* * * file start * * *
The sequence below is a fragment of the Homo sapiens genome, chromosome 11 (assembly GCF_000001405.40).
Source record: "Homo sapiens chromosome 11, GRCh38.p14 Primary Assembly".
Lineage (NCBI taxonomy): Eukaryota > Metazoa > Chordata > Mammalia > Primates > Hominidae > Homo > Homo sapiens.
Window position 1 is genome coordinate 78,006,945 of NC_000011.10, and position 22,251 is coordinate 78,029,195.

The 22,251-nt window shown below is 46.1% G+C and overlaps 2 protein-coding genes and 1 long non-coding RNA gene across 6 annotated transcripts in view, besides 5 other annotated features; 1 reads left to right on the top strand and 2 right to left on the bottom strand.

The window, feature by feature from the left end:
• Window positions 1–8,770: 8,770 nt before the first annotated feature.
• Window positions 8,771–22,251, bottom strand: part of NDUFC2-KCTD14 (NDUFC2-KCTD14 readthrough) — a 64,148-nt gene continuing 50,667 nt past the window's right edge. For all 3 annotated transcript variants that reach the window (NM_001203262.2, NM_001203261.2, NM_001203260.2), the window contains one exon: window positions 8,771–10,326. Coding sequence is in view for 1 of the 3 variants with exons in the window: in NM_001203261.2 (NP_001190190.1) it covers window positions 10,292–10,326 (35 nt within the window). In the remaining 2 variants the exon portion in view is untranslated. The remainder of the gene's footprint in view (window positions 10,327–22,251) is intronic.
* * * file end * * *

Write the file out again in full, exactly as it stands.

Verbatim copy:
The sequence below is a fragment of the Homo sapiens genome, chromosome 11 (assembly GCF_000001405.40).
Source record: "Homo sapiens chromosome 11, GRCh38.p14 Primary Assembly".
Lineage (NCBI taxonomy): Eukaryota > Metazoa > Chordata > Mammalia > Primates > Hominidae > Homo > Homo sapiens.
Window position 1 is genome coordinate 78,006,945 of NC_000011.10, and position 22,251 is coordinate 78,029,195.

The 22,251-nt window shown below is 46.1% G+C and overlaps 2 protein-coding genes and 1 long non-coding RNA gene across 6 annotated transcripts in view, besides 5 other annotated features; 1 reads left to right on the top strand and 2 right to left on the bottom strand.

The window, feature by feature from the left end:
• Window positions 1–8,770: 8,770 nt before the first annotated feature.
• Window positions 8,771–22,251, bottom strand: part of NDUFC2-KCTD14 (NDUFC2-KCTD14 readthrough) — a 64,148-nt gene continuing 50,667 nt past the window's right edge. For all 3 annotated transcript variants that reach the window (NM_001203262.2, NM_001203261.2, NM_001203260.2), the window contains one exon: window positions 8,771–10,326. Coding sequence is in view for 1 of the 3 variants with exons in the window: in NM_001203261.2 (NP_001190190.1) it covers window positions 10,292–10,326 (35 nt within the window). In the remaining 2 variants the exon portion in view is untranslated. The remainder of the gene's footprint in view (window positions 10,327–22,251) is intronic.